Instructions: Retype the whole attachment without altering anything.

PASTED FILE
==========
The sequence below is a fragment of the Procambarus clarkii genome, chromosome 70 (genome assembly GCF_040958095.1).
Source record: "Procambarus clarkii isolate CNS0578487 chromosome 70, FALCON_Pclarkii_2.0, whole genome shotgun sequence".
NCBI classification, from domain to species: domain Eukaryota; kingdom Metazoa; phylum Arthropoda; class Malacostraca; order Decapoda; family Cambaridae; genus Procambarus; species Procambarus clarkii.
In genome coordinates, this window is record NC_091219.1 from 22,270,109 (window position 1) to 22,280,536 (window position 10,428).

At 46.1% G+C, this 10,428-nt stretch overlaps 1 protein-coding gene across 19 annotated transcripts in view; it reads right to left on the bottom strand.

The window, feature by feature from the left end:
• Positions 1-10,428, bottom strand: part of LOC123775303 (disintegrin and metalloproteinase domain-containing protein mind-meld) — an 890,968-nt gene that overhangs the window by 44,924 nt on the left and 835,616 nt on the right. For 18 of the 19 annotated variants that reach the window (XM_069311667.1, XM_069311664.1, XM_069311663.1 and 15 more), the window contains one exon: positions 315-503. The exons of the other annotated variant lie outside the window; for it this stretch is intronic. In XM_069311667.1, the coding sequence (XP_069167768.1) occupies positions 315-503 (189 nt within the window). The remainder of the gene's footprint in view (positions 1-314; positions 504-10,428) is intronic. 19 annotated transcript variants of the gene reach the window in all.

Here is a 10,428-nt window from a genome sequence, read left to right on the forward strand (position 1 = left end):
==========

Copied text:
The sequence below is a fragment of the Procambarus clarkii genome, chromosome 70 (genome assembly GCF_040958095.1).
Source record: "Procambarus clarkii isolate CNS0578487 chromosome 70, FALCON_Pclarkii_2.0, whole genome shotgun sequence".
NCBI classification, from domain to species: domain Eukaryota; kingdom Metazoa; phylum Arthropoda; class Malacostraca; order Decapoda; family Cambaridae; genus Procambarus; species Procambarus clarkii.
In genome coordinates, this window is record NC_091219.1 from 22,270,109 (window position 1) to 22,280,536 (window position 10,428).

At 46.1% G+C, this 10,428-nt stretch overlaps 1 protein-coding gene across 19 annotated transcripts in view; it reads right to left on the bottom strand.

The window, feature by feature from the left end:
• Positions 1-10,428, bottom strand: part of LOC123775303 (disintegrin and metalloproteinase domain-containing protein mind-meld) — an 890,968-nt gene that overhangs the window by 44,924 nt on the left and 835,616 nt on the right. For 18 of the 19 annotated variants that reach the window (XM_069311667.1, XM_069311664.1, XM_069311663.1 and 15 more), the window contains one exon: positions 315-503. The exons of the other annotated variant lie outside the window; for it this stretch is intronic. In XM_069311667.1, the coding sequence (XP_069167768.1) occupies positions 315-503 (189 nt within the window). The remainder of the gene's footprint in view (positions 1-314; positions 504-10,428) is intronic. 19 annotated transcript variants of the gene reach the window in all.

Here is a 10,428-nt window from a genome sequence, read left to right on the forward strand (position 1 = left end):